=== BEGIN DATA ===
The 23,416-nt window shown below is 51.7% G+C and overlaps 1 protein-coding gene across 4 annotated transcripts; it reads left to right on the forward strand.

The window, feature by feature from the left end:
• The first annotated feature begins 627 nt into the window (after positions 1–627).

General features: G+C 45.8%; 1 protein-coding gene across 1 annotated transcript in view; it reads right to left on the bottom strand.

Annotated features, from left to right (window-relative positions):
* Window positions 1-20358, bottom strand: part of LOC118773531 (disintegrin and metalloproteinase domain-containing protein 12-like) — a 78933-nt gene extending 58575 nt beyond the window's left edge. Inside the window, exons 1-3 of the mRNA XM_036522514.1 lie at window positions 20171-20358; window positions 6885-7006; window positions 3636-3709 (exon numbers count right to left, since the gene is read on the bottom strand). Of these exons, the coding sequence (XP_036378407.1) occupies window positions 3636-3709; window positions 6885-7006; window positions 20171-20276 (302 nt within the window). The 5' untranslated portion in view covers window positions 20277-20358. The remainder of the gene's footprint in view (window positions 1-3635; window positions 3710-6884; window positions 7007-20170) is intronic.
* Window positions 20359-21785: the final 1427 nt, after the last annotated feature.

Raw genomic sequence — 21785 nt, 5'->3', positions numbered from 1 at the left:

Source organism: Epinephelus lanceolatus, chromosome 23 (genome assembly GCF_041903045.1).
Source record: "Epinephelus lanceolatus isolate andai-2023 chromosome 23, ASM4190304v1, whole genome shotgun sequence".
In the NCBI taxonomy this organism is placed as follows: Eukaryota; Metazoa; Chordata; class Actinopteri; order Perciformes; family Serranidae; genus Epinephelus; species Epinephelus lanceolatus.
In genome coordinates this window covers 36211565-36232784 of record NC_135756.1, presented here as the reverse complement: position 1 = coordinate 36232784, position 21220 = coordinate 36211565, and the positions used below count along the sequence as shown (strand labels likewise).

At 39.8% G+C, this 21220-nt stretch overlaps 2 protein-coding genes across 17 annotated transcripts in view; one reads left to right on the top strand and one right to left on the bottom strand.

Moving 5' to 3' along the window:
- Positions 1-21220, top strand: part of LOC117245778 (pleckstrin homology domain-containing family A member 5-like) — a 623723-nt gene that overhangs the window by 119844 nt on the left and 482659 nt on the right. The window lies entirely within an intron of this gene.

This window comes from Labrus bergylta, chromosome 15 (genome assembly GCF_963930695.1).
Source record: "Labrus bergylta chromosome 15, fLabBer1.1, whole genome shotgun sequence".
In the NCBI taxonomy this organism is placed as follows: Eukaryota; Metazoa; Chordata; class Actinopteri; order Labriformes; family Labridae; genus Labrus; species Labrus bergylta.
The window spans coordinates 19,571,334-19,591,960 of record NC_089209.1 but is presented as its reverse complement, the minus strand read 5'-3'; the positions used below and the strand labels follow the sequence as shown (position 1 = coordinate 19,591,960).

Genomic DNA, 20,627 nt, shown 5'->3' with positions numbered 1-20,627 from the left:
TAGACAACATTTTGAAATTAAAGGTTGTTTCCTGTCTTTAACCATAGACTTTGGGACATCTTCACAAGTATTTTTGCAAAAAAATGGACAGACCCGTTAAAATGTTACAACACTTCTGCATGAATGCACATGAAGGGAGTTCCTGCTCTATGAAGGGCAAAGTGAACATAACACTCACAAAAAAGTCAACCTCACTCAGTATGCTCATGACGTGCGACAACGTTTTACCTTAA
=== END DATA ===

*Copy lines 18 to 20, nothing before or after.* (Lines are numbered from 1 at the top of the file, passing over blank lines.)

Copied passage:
In the NCBI taxonomy this organism is placed as follows: Eukaryota; Metazoa; Chordata; class Actinopteri; order Labriformes; family Labridae; genus Labrus; species Labrus bergylta.
The window spans coordinates 19,571,334-19,591,960 of record NC_089209.1 but is presented as its reverse complement, the minus strand read 5'-3'; the positions used below and the strand labels follow the sequence as shown (position 1 = coordinate 19,591,960).

Genomic DNA, 20,627 nt, shown 5'->3' with positions numbered 1-20,627 from the left: